The eight-item eHEALS Scale will be used to assess the electronic sources and channels of information-seeking behaviour related to the COVID-19 outbreak and exposure to and seeking of different types of health-related information, perceived credibility, accuracy and usefulness of the information, and confidence in finding the accurate information.39

    Data collection procedure

    The CARE questionnaire will be delivered using online survey platforms or offline electronic form. Specifically, a project webpage is developed to describe the project details ( and incorporate links to surveys in various languages developed in Qualtrics. Each participating country may use surveys in the project webpage or have the same survey set up in the corresponding institution licensed Qualtrics, or Google Form. For places where internet access is limited, we have also developed an offline electronic form in pdf format so that individually collected data can be collated into a central database. All these platforms will be tested by the study team and piloted in at least ten subjects before use.

    The CARE survey will be promoted via survey service providers, by snowball technique, or in social media, including Facebook, Twitter and LinkedIn. Participants will be reached by survey service providers, local community centres, social media or/and snowball sampling, whichever is/are feasible in the country. In addition, in places where there are lockdowns, university students will be contacted to complete the survey and to disseminate the survey to their family members. Each participating country shall opt for the option that is deemed most feasible and effective in the local setting.

    In addition, we will obtain the daily number of new infections of COVID-19, cumulative cases, new deaths and cumulative deaths from the WHO Coronavirus Disease dashboard.40

    Planned analysis

    Data will be exported from all electronic platforms into excel files or comma-separated values format. They will be gathered into a master database and cleaned in the R package. Records without any responses on all outcome measurements will be discarded. For instruments that have not been psychometrically evaluated, we will use the IRT to examine their reliability and validity,32 as well as their cross-cultural comparisons via differential item functioning assessment.33 The IRT approach is adopted instead of the conventional approaches because it is not sample-dependent.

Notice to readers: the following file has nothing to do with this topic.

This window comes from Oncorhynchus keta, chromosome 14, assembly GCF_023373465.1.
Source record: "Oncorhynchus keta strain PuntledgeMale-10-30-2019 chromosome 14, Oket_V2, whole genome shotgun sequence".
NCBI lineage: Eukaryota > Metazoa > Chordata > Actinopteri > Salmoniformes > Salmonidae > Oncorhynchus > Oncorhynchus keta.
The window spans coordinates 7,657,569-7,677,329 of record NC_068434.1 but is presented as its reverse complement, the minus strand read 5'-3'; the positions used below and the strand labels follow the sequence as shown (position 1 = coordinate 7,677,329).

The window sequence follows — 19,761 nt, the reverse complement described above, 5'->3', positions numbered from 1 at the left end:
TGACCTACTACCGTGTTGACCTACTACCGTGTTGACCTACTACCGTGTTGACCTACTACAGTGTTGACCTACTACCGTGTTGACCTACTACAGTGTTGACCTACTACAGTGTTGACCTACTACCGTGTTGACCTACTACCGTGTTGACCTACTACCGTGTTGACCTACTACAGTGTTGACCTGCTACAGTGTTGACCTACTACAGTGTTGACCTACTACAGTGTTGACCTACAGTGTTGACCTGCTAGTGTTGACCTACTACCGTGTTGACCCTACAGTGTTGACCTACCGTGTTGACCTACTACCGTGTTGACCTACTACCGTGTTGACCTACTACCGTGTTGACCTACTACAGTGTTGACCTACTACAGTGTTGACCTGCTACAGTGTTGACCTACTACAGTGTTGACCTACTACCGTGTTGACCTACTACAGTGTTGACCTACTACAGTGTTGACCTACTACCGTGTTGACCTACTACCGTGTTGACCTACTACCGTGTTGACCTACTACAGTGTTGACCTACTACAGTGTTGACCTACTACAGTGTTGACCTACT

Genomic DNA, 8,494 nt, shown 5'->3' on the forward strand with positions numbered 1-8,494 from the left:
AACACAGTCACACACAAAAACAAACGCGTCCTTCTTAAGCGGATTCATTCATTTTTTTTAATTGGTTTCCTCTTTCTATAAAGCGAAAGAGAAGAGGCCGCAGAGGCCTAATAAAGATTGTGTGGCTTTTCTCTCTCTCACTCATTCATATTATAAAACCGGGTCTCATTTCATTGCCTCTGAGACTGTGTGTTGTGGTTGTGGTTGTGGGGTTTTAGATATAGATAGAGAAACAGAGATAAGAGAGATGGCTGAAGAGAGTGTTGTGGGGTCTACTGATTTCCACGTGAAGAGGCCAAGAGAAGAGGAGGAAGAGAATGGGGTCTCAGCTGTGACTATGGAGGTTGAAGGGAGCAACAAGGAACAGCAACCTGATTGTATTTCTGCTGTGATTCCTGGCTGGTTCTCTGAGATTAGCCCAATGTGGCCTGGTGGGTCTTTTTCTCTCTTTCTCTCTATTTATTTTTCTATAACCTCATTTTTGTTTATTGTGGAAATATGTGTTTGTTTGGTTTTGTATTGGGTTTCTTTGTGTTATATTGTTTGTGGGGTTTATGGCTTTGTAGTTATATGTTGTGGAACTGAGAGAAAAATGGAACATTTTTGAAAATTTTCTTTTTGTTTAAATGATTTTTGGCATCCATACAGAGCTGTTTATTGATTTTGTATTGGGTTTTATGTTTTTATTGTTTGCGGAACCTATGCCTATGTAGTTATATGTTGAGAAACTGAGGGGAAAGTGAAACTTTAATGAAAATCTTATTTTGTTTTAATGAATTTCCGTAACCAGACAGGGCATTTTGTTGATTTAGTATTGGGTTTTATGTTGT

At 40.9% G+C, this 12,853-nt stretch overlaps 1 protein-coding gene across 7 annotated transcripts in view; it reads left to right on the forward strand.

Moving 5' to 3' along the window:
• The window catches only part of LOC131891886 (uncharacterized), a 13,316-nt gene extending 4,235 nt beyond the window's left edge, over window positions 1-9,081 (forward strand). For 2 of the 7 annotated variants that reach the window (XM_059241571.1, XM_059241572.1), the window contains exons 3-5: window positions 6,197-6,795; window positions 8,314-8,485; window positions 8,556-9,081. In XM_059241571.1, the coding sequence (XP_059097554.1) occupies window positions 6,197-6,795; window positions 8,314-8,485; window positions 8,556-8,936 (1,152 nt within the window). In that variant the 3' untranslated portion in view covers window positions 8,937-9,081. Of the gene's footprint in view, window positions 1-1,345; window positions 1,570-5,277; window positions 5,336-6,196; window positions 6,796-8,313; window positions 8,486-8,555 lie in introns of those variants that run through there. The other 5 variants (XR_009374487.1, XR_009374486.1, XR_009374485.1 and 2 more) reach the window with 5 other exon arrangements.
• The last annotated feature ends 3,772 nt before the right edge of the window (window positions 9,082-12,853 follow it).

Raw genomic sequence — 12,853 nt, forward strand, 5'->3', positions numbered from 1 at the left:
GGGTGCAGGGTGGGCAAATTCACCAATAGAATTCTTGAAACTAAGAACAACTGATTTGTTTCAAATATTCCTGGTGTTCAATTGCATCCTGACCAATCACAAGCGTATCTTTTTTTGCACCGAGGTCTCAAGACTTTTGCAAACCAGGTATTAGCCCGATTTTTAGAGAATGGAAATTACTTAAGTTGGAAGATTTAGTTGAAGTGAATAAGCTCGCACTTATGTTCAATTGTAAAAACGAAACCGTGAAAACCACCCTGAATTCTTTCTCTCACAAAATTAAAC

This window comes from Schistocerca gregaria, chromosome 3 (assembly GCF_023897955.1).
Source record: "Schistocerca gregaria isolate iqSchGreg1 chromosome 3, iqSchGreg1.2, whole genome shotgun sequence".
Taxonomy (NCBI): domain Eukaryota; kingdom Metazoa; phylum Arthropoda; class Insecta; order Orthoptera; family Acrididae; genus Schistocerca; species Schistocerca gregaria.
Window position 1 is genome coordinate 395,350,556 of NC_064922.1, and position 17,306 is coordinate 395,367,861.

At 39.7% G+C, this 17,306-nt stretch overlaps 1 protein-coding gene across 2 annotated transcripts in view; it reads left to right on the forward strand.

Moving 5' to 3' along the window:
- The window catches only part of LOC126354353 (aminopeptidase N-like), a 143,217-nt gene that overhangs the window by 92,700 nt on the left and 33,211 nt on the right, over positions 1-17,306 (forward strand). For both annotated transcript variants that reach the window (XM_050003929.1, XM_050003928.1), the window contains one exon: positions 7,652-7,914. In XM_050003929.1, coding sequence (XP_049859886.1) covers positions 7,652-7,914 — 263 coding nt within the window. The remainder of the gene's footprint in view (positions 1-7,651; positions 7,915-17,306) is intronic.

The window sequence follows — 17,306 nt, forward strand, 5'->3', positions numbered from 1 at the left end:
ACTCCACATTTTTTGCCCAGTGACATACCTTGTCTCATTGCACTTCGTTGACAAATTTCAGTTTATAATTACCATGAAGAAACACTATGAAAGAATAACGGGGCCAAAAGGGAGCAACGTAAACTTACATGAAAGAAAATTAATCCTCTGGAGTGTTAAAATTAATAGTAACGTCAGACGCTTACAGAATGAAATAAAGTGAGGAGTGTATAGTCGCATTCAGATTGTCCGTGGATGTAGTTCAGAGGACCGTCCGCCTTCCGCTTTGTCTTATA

For each country, descriptive statistics will be used to examine the participants’ perceptions on the health-related impact of COVID-19, fear, anxiety and depression, lifestyles, COVID-19 knowledge, e-health literacy, and other measures, after weighting adjustment according to age and gender of the corresponding population. Cross-countries comparisons on outcomes will be made by univariable and multivariable regression models, with weighting adjustment by age and gender of the world population.41 The analysis will be repeated with weight adjustment of age and gender of the corresponding populations. In the multivariable analysis, we shall adjust for demographics, COVID-19 infection status, the number of infections and the number of deaths. The potential influences of incorrect responses to the validation question will be assessed by conducting the analyses with and without the inclusion of participants with incorrect responses. Should there be no substantial influences, results based on the full sample will be reported. All analyses will be conducted using the R package. A 0.05 overall level of significance will be used, with Holm’s procedure to account for multiplicity.


    As the COVID-19 pandemic continues to affect different countries in varying degrees, its health impact is yet to be comprehensively examined. As an important first step in addressing the health-related impacts of the pandemic, in terms of mental health and lifestyle, the international CARE survey will explore the experiences of people globally and will study the health-related impact and the community’s needs in preparation for a pandemic in details.

    To provide further information on the impact of and preparedness for the pandemic, the CARE survey findings can inform interventions that target any identified health-related areas or needs and can be developed to prepare for a future pandemic or public health calamity. Given that COVID-19 has affected countries globally, this is an important study for international collaborative research on the pandemic’s global impact.

    If the CARE survey reaches or exceeds its target of 500 participants per participating country, with over 30 countries involved, it will represent one of the largest international health surveys conducted on the topic to date. Moreover, the large sample size will enable significant subgroup analyses and could help inform international and local policy and strategy with regard to COVID-19 and future pandemic response. On the community front, people would be better informed of the challenges they may face during a pandemic. On the policy front, organisations and policy-makers would be informed on what can be strategies in order to help the community-dwelling individuals to cope with the pandemic.

    The limitations of the study are important to note. With voluntary participation, it may be susceptible to self-selection bias. While the cross-sectional design could provide essential data for cross-country comparison, it may also limit the extent to which the results might be comparable for countries at vastly different stages of pandemic or pandemic response during survey administration. Additionally, health-related impacts and the perceived preparation needs of the pandemic may change across the various stages of the pandemic in different communities. While the international component of the study may allow for comparison between communities, the changes within communities may not be detected.